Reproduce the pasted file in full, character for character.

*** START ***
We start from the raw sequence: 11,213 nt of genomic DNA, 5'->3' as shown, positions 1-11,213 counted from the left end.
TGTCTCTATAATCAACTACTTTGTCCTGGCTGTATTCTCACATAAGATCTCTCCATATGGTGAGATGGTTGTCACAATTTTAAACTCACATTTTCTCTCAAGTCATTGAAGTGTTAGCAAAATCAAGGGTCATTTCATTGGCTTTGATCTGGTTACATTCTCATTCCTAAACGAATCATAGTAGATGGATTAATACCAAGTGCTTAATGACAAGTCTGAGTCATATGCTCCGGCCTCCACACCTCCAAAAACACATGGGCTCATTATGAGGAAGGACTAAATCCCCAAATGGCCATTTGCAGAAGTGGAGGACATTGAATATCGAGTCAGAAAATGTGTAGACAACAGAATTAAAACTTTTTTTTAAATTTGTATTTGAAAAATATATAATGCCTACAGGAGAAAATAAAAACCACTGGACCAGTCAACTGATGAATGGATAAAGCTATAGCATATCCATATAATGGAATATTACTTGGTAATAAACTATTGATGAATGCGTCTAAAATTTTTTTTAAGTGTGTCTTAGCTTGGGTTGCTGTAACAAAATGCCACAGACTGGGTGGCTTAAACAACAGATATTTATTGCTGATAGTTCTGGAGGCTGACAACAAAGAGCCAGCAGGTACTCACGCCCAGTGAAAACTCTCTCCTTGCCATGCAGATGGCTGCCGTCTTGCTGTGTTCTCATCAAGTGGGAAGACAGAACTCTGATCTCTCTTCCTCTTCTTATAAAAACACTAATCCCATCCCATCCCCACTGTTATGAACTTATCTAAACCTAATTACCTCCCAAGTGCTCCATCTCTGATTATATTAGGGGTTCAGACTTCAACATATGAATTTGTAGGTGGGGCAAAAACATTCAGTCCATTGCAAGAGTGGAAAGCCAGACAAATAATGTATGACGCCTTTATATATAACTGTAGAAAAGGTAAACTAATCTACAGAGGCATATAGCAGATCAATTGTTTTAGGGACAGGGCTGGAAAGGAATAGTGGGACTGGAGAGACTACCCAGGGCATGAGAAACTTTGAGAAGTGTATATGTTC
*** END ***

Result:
We start from the raw sequence: 11,213 nt of genomic DNA, 5'->3' as shown, positions 1-11,213 counted from the left end.
TGTCTCTATAATCAACTACTTTGTCCTGGCTGTATTCTCACATAAGATCTCTCCATATGGTGAGATGGTTGTCACAATTTTAAACTCACATTTTCTCTCAAGTCATTGAAGTGTTAGCAAAATCAAGGGTCATTTCATTGGCTTTGATCTGGTTACATTCTCATTCCTAAACGAATCATAGTAGATGGATTAATACCAAGTGCTTAATGACAAGTCTGAGTCATATGCTCCGGCCTCCACACCTCCAAAAACACATGGGCTCATTATGAGGAAGGACTAAATCCCCAAATGGCCATTTGCAGAAGTGGAGGACATTGAATATCGAGTCAGAAAATGTGTAGACAACAGAATTAAAACTTTTTTTTAAATTTGTATTTGAAAAATATATAATGCCTACAGGAGAAAATAAAAACCACTGGACCAGTCAACTGATGAATGGATAAAGCTATAGCATATCCATATAATGGAATATTACTTGGTAATAAACTATTGATGAATGCGTCTAAAATTTTTTTTAAGTGTGTCTTAGCTTGGGTTGCTGTAACAAAATGCCACAGACTGGGTGGCTTAAACAACAGATATTTATTGCTGATAGTTCTGGAGGCTGACAACAAAGAGCCAGCAGGTACTCACGCCCAGTGAAAACTCTCTCCTTGCCATGCAGATGGCTGCCGTCTTGCTGTGTTCTCATCAAGTGGGAAGACAGAACTCTGATCTCTCTTCCTCTTCTTATAAAAACACTAATCCCATCCCATCCCCACTGTTATGAACTTATCTAAACCTAATTACCTCCCAAGTGCTCCATCTCTGATTATATTAGGGGTTCAGACTTCAACATATGAATTTGTAGGTGGGGCAAAAACATTCAGTCCATTGCAAGAGTGGAAAGCCAGACAAATAATGTATGACGCCTTTATATATAACTGTAGAAAAGGTAAACTAATCTACAGAGGCATATAGCAGATCAATTGTTTTAGGGACAGGGCTGGAAAGGAATAGTGGGACTGGAGAGACTACCCAGGGCATGAGAAACTTTGAGAAGTGTATATGTTC